Project on Freshmeat - PProxy

I have registered a new project on freshmeat name PProxy. You can read my initial idea titled "Time for a new idea".

I have also started the basic code templates, and I am also working on an initial XML spec.

Any input would be greatly appreciated.

Update : The project did not register on Freshmeat for some or other reason. I will re-register at a later stage.


Mandrake Name Change

It seems there is finally some finality on Mandrake's new name. They will from now on be known as Mandriva. I have used Mandrake for a long time now - since 7.2. I hope they continue to deliver a truely user friendly desktop solution - something they were always good at.



Template Updates

I have added my personal browser start-up links in the links section on the left. Maybe it is of interest to some one else. The links are mostly IT related.



LPI Documentation

I discovered these very useful documents on Leading Edge's web site. Enjoy :)


Time for a new idea

The Problem

As many other users around the world, I sit "safely" behind a corporate firewall and proxy infrastructure which is supposed to protect "me" and the organization against various nasty things.

In the nature of my work I need to visit strange places on the Internet on a regular bases, but that is impossible through our very strict proxy. I would also sometimes like to use another e-mail service when communicating to people - especially if I don't yet fully trust the remote party (you never know what they do with your e-mail address). Since I can not connect to external mail servers, this is no longer possible, and since the proxy blocks all access to web mail sites, I am stuck using only limited resources.

The solution that is suggested over and over again boils down to use a HTTP tunnel to some of the external sources. Ok, but... I have found this not always to be reliable, since I have special needs, like:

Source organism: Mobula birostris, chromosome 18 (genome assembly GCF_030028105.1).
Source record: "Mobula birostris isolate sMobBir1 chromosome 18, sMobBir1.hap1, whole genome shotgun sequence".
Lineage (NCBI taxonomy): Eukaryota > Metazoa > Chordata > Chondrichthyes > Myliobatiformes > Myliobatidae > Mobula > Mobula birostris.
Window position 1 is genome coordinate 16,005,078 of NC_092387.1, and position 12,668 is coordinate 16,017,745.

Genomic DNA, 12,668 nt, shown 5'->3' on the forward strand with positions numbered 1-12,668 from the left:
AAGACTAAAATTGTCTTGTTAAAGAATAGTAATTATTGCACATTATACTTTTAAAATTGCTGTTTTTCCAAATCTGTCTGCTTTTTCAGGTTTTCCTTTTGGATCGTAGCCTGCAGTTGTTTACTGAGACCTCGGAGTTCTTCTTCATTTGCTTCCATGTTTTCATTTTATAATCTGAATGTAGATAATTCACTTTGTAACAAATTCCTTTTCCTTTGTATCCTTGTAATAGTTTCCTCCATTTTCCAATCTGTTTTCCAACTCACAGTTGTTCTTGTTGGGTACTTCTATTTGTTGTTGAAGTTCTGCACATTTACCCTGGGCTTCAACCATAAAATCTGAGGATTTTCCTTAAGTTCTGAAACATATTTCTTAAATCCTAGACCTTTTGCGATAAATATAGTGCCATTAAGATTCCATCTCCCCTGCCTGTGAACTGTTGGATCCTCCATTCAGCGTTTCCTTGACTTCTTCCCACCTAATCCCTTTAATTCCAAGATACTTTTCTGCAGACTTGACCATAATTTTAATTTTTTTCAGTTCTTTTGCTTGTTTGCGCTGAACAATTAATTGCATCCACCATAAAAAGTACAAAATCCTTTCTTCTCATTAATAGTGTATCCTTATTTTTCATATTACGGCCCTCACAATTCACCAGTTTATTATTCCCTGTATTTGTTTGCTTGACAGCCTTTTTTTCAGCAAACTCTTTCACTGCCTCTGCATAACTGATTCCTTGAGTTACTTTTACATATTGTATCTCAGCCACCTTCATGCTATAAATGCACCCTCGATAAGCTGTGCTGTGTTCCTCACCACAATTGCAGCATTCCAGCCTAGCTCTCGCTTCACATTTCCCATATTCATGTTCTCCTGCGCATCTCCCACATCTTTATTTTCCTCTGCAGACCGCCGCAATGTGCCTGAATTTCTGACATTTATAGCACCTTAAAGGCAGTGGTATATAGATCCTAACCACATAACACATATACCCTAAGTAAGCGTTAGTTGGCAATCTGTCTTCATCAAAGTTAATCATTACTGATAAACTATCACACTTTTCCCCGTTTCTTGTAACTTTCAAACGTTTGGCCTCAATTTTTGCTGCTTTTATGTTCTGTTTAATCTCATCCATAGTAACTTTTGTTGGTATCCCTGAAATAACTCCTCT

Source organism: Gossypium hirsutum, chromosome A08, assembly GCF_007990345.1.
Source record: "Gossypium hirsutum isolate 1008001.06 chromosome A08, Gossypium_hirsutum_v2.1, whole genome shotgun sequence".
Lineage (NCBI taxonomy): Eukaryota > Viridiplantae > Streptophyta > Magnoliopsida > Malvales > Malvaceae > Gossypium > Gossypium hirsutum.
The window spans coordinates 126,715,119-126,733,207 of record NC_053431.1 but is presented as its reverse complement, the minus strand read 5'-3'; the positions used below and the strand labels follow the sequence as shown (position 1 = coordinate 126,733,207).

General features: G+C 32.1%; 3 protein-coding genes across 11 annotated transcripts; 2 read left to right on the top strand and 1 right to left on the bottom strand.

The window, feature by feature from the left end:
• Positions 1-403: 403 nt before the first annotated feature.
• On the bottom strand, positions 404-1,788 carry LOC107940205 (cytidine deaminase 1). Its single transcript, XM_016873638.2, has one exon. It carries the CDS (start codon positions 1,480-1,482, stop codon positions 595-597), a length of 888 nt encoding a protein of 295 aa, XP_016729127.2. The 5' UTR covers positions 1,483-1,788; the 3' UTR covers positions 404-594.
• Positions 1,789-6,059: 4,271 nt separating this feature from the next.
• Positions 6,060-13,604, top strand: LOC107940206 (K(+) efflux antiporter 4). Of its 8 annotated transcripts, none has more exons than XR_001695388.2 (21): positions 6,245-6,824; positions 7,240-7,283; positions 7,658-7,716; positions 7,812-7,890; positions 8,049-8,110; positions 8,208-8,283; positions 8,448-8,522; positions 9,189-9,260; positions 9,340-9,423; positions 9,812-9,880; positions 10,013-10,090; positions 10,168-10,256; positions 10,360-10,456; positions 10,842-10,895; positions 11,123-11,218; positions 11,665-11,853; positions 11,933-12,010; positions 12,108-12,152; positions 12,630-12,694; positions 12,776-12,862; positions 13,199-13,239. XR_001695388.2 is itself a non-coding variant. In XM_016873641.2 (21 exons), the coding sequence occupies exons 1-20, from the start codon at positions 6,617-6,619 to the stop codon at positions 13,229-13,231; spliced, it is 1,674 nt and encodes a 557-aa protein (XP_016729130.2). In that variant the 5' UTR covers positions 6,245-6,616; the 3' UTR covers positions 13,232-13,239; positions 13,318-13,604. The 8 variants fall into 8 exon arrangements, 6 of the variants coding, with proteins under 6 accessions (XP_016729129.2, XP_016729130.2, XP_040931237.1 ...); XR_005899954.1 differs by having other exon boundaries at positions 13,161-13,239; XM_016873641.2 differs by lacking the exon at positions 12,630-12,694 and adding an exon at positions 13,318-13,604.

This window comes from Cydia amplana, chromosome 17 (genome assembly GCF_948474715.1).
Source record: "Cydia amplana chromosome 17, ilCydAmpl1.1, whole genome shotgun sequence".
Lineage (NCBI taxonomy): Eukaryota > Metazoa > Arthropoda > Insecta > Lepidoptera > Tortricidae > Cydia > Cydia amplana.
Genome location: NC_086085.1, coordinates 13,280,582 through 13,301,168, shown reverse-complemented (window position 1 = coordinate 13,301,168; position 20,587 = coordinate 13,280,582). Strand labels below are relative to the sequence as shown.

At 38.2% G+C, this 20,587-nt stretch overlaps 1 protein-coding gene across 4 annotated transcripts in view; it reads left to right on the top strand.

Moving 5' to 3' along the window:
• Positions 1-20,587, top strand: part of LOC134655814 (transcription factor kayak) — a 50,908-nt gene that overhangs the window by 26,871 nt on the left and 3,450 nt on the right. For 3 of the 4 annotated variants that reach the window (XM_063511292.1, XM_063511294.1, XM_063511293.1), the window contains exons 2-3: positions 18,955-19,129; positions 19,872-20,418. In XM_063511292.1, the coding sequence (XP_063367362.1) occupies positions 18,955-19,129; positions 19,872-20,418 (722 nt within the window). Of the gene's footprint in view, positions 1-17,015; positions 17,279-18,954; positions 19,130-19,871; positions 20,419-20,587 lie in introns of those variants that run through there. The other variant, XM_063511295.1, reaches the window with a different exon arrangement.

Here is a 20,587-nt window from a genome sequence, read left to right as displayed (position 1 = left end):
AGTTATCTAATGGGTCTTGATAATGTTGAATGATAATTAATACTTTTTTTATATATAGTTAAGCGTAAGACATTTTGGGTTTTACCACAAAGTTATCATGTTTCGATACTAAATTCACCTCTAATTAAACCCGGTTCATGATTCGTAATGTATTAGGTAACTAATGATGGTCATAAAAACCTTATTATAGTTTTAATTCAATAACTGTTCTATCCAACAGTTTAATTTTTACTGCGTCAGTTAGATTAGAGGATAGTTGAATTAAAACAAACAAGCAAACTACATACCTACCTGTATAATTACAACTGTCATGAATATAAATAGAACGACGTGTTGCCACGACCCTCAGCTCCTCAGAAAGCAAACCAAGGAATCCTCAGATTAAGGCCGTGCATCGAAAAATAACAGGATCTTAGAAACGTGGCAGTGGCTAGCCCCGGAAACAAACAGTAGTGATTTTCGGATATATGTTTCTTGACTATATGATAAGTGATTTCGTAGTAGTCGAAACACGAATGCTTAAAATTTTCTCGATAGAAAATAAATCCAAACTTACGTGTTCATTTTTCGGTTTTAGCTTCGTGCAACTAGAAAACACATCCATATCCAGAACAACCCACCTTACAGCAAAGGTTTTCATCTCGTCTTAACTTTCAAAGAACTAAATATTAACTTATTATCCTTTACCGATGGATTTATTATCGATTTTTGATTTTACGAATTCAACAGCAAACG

Sounds easy?

The solution?

I have now started to tinker with the idea of a XML message specification that could make it possible to tunnel various protocols over a single connection. This would require a special client application on the end user's computer that "listens" on the various standard ports on his/her local machine. In turn this client needs to chat to the remote server using the XML message spec to retrieve the various pieces of information (multi protocol) from various destinations. Once the data is collected, it should be send to the client which reformats it to the correct local message specification (per protocol specifications) and returns this data to whatever client side application asked for the data.

As an example, let's assume you want to use Usenet as well as pop3/smtp servers external to your company. The server on the outside will need configurations to connect to these remote systems and also understand their protocols. On the client side you should configure the client application (tunnel client app) to sue these services over the tunnel. On the local host the client application should then start to listen on the usual ports for the particular services. The user's normal clients (like Thunderbird) can now be configured to connect to the local port (pop3, smtp and Usenet) all conversations are then relayed to the external server over a single port.